animals, ranging from deer to rabbits
and from partridges to quail. In a
private shoot on the estate of Mont
calm in Qard, in the south of France
held last January, twelve guns
brought down in a day 483 red par
tridges, 1,324 pheasants and 5S 'rab
In the north of France the normal
bag of an individual without beaters
is regarded as fifteen to twenty pieces
for a seven-hour day of tramping and
shooting behind a dog, though a Very
expert shot In privately stocked and
preserved land might get from 50 to
,100 at the .opening of the season. In
Brittany it is not unusual for a good
shot to get from twenty-five to thirty
woodcock in a day.
Recently the head of the Syndicate
of game commission merchants fn the
Part's markets drew up ah estimate
by weight of the game brought in
from all the various departments ''for
the nine years from 1898 to 1906 In
clusive. The leading one was Loife-et-Cher,
in the center of the country,
with over 324,000 pounds of game,
followed by Lolret, Just north of it,
with 320,000 pounds.
The sportsmen's societies offer sev
eral means of checking the slaughter
of game. One is to insist on each
hunter taking out a separate license
for each department in which he
hunts. This would make pot hunting
Another is to divide the country
into districts of about equal extent
and each year pick out certain ones,
amounting to one-sixth of the whole
surface, in which no hunting should
be allowed. The objection to these
and other plans comes hot only from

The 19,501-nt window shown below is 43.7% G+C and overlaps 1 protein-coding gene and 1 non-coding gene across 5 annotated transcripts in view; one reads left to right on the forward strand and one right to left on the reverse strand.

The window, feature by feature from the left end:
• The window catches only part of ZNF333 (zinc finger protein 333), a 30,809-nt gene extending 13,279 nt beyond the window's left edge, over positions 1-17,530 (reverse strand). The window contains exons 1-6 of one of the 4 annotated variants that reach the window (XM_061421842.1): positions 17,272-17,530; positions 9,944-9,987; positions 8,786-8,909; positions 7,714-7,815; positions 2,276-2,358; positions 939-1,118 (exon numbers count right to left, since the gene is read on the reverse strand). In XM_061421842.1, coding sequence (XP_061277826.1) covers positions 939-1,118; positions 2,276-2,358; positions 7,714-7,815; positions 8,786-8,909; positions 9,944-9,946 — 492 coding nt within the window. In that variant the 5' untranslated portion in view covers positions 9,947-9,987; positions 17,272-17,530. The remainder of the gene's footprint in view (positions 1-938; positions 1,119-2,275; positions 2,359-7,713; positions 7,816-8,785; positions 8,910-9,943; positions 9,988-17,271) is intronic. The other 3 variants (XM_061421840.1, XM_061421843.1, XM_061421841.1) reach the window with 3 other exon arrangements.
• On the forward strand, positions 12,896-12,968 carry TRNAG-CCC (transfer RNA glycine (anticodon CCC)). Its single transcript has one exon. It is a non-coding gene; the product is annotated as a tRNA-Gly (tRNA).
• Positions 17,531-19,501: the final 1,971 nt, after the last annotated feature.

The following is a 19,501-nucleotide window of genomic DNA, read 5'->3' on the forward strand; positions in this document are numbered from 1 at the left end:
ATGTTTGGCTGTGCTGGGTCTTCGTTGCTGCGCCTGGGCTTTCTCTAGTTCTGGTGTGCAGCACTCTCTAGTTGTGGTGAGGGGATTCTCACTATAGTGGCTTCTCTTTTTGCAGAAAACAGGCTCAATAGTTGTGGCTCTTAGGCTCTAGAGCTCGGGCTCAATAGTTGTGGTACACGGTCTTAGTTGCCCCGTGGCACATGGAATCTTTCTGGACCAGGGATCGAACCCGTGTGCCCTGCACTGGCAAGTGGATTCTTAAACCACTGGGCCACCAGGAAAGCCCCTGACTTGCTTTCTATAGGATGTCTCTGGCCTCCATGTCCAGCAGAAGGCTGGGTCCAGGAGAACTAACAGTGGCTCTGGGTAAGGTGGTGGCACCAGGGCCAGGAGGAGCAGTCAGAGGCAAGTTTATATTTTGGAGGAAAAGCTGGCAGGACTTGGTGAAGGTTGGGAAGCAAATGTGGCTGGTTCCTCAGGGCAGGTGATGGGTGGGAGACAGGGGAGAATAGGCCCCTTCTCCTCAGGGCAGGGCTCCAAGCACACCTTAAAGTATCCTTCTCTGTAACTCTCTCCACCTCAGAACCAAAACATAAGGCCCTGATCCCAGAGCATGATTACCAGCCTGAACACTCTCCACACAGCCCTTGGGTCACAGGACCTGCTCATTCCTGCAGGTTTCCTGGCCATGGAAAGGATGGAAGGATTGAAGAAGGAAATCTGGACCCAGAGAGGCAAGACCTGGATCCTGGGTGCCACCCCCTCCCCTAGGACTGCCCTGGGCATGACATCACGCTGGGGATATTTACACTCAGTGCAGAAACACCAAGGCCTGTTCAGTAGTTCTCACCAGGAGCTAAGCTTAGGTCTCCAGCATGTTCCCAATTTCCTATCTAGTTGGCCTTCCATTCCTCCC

the dealers, but also from the fear of
politicians that they would be unpop
lar with the half million and more
of voters who now go .out slaughter
ing during the winter. Charleston
News and Courier.
Waterbury Men Wind Vp Cringing
Bout With Quarrel.
Wterbury,' Oct. 13. Early this morn
ing the police were called to the north
end where they found Thomas Conaty,
a laborer, Weeding profusely from a
wound in the temple aa a result of a
fight with William Kelly, the famous
"Red" Kelly of police notoriety. -'
Conaty is not expwjted to live at the
hospital where he was removed and
Kelly Is safely lodged, m Jan. Both men
were in Conaty's house alone and had
been drinkln before their quarrel.
Kelly has a long criminal record and
Is a powerfulnian of 220 pounds while
Conaty js siigm oi duuu.
Dr. Krauskopf advises the Jewish
charity organizations to use their
funds in purchasing large tracts of
land and In" starting agricultural set
tlements. He Is right So long aa cheap
labor is needed numerous immigrants
can be put to work under contractors,
but when, in time of depression, capi
tol is locked up, what is to become of
the tens upon tents of thousands who
are now living from nand to mouth?
The congested slums cannot' afford
them -a habitation. Already over
crowded with all sorts of peoples, the
sweatshops cannot always feed them.
Even now, to quote the doctor, "there
are annually born and reared thous
ands who scarcely kfiow the meaning
of fresh air, of clean environment,"
And yet there is room in the country
for every abie-bodled man who can
turn his hand to the plow. Agricultur
ists are wanted. - Tnere is an open
door for all comers. If immigrants can
be kept out of the slums and divert
ed to the green fields, there they will
And health and wealth, for there is a
market for the yields of the farms and
the west and south are calling for
(Monehegan Letter to Lowiston Jour
A peculiar fish hS been in the wa
ters near the Island of Monhegan, which
vxctted the curiosity ot several fisher
men. They made a determined effort
lo capture the monster. A few days
ago someof the fishermen from the is
land first saw a huge fin above the
water and Investigated, finding that thu
fin was attached to a fish of enormous
size, the role was Jabbed in the body
without disturbing the bier fish to anv
extent, a line wns made fast to the
pole and this enabled the men to keep
up an attachment with the fish trll a
harpoon was brought frorrttha shore.
It wati the Intention of the fishermen
to strike the creature In the head, but
tliey misjudged its loneth and the har
poon was buried in a fleshy part of the
body. This caused the fish to swing its